Sex Education

TV review by
Joyce Slaton, Common Sense Media
Sex Education TV Poster Image
Parents recommendPopular with kids
Quirky comedy has terrific premise, tons of mature content.

Parents say

age 14+
Based on 38 reviews

Kids say

age 14+
Based on 110 reviews

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The parents' guide to what's in this TV show.

Positive Messages

This comedy is dirty, but sweet. Characters are very frank about sex and desire in a way that comes off as positive, healthy. Themes of communication, self-acceptance, compassion are clearly communicated. Relationships grow and strengthen over course of show. People with problems are able to improve under care of accepting therapists, though issues do not evaporate suddenly or magically, and characters are shown dealing with them over a long period of time. 

Positive Role Models & Representations

Jean is an older woman who's not ashamed of her sexuality or to talk about sex with her teen son. Otis is a confused young man but confident in many ways and grows over course of series. Otis and Jean have a genuine relationship that also grows. Maeve is called "slag," made the subject of sex jokes at school. Eric is a proud and out gay teen. Both are able to resolve some -- but not all -- of their issues. Characters are diverse in age, race, body type, ethnicity, gender identity, sexual orientation, and physical ability, including characters who are not conventionally attractive (but aren't told that they're wrong or foolish for having romantic attractions, even to those who are considered more attractive by most) and a character who uses a wheelchair (but is still seen as a whole person with romantic and sexual feelings, and a viable romantic prospect for others). Gay love stories are taken as seriously as heterosexual ones. Overall tone is light and comic, but the show doesn't mock or humiliate its characters.  


Violence has connections to bullying, including sexual harassment: Eric is bullied and shaken down by a boy who threatens him physically, slaps him, slams him up against lockers, and more; their relationship grows more complicated toward the end of season 1 and in season 2, when it becomes sexual (and eventually becomes supportive and affectionate). A girl knees a boy in the crotch after he repeatedly tells her "nice rack." A character self-harms in season 2 in order to temporarily evade his parents' unreasonable expectations; he recovers, and when his parents find out about the self-harm, they are able to evolve into a more sympathetic and honest relationship. 


Sexual content is frequent and very mature. Both males and females are visible nude, including a scene in which a boy displays his naked uncircumcised penis to a crowd at school. Characters have very explicit sex, with lots of movement and noises as well as bare breasts and talk about orgasms, positions, body fluids, masturbation, pornography, etc. A character methodically lays out the supplies for masturbation (lube, tissues, pornography with a nude woman on the cover) before being interrupted by one of his mother's lovers, in one of her robes. A girl is the subject of sexual rumors, like about her giving oral sex to multiple males on a dare. We hear about one couple's experience with "strap-on" sex, two teen boys having a sexual affair talk at length about "douching" before anal sex, a boy masturbates frequently and intensely (his genitals are covered by clothes but we do see a spurt of bodily fluids when it hits a car's window), and so on. Expect same-sex kissing and dating, as well as at least one character who comes to terms with her asexual status.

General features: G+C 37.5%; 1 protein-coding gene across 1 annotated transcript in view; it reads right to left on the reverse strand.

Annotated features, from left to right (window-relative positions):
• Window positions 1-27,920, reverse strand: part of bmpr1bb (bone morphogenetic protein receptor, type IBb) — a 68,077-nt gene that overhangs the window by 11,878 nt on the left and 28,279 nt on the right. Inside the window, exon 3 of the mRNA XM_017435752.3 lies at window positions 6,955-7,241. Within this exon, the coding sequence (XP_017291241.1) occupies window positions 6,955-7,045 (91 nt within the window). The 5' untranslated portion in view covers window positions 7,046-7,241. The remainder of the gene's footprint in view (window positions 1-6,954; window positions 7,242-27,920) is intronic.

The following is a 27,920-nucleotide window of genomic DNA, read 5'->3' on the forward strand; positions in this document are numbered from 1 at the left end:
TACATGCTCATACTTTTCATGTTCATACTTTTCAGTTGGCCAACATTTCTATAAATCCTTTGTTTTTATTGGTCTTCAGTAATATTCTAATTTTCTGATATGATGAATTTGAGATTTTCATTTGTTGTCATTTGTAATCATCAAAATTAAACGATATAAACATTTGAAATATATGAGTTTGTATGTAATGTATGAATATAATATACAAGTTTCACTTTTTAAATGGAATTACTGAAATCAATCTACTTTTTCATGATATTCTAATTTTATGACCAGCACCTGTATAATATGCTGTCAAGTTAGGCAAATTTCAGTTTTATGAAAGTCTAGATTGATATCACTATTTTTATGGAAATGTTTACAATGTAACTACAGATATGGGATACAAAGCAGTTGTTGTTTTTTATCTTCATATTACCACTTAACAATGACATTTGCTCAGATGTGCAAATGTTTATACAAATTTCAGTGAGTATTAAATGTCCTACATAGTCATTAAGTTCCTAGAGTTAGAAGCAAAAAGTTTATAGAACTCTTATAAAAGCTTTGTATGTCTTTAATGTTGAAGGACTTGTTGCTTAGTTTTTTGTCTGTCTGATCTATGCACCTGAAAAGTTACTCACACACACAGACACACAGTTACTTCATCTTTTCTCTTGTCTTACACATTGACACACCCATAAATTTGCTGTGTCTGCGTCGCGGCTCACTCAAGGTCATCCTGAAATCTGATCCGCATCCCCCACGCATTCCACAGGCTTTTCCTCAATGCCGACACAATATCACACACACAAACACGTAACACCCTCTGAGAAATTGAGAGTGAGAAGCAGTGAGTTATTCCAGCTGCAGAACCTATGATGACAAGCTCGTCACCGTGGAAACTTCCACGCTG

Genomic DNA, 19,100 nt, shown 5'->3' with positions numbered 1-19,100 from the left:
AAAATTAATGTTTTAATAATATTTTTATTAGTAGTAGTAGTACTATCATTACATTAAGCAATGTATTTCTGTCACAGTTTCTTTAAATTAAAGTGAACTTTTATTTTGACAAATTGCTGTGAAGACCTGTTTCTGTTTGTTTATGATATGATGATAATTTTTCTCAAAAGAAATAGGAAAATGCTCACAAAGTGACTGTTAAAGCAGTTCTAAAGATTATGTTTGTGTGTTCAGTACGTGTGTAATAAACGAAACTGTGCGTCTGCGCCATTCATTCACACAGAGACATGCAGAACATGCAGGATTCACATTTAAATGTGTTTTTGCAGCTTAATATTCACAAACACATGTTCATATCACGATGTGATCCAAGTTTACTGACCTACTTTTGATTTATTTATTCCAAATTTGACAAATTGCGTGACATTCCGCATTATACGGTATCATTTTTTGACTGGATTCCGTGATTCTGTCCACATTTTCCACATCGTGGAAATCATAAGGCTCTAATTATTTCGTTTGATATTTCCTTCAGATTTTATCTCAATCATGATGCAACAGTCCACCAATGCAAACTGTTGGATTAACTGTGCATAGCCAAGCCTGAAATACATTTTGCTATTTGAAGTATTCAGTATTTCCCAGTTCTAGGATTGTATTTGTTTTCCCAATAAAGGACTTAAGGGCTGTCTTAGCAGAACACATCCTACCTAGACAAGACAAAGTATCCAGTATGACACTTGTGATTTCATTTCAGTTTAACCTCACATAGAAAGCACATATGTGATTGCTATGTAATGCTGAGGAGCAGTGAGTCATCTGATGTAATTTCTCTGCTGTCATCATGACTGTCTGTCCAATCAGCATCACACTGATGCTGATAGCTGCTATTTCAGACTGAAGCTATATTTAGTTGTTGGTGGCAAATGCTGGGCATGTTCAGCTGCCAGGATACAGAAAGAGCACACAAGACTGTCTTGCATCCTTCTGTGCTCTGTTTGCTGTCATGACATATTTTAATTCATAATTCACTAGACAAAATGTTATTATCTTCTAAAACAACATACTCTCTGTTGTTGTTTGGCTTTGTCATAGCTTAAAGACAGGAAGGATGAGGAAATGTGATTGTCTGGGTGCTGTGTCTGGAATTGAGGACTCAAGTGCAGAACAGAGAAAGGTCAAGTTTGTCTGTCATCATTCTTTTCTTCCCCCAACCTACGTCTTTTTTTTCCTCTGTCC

Language includes "f--k," "s--t," "damn," "hell," "piss" (for urinating). Sexual words are common: "t-ts," "c--k," "strap-on," "spunk," "jizz," "hand jobs." A girl is called "slag" and "nympho," a gay teen is called "f-g." 

Drinking, Drugs & Smoking

Underage drinking and drug use is casual and frequent. Teens smoke cigarettes and drink whiskey and beer. A teen shares a joint with the mom of one of his friends. A teen boy takes three Viagra in hopes of giving his girlfriend better sex.

What parents need to know

Parents need to know that Sex Education is a comedy about a sex therapist (Gillian Anderson) and her semi-miserable, definitely sexually uneasy teenage son (Asa Butterfield). The overall vibe is sweet: Characters are supportive of each other, and they generally treat each other with acceptance and kindness. Notable exceptions are two bullied characters -- Eric, who's physically menaced for being gay and gentle, and Maeve, who's the "slag" (the show is set in England) of the school. But their arcs have some redemption, as both work to handle their abusers and accept themselves. Sexual content is extremely frank: Viewers see both male and female nudity, including close-ups of genitals. Characters have sex with lots of movement, noise, and realistic talk about orgasms, sexual practices, positions, body fluids, body parts, and on and on. Both opposite-sex and same-sex couples kiss and date; the show has a general openness and acceptance around gender identity issues and many types of sexual orientations, including asexuality. Women, including one in her 50s, have strong/central roles, and their desires and sexuality are represented as much as those of male characters. Language is frequent and often sexual: Expect to hear "f--k," "s--t," and "hell," as well as "c--k," "jizz," "t-ts," "f-g," and "slag." Teens habitually drink, smoke cigarettes, and smoke pot, including a scene in which one character's mom flirtatiously shares a joint with a teen. In another scene, a boy takes multiple Viagra in hopes of having better sex with his girlfriend and suffers a painful erection, which is played for laughs. Bottom line? This show is mature but positive, with realistic problems and relatable characters who often show each other profound kindness in the midst of TV absurdity. Sex Education's second season is more of the same sexual frankness, often with a comic spin (like when a boy is discovered masturbating in a car by his mother and body fluids spurt onto the car's window), but sometimes presented more seriously (a girl who suffers from vaginismus is shown working on her issue over the course of the series and doesn't magically get better just because she falls in love). In the second season, too, though this show is lighthearted, characters and their desires and problems are taken seriously, and they find realistic ways to improve their lot. New characters are also a diverse lot in terms of race, ethnicity, body type, gender and sexual identity, and physical ability (including a character who uses a wheelchair to get around and is considered attractive and romantically viable).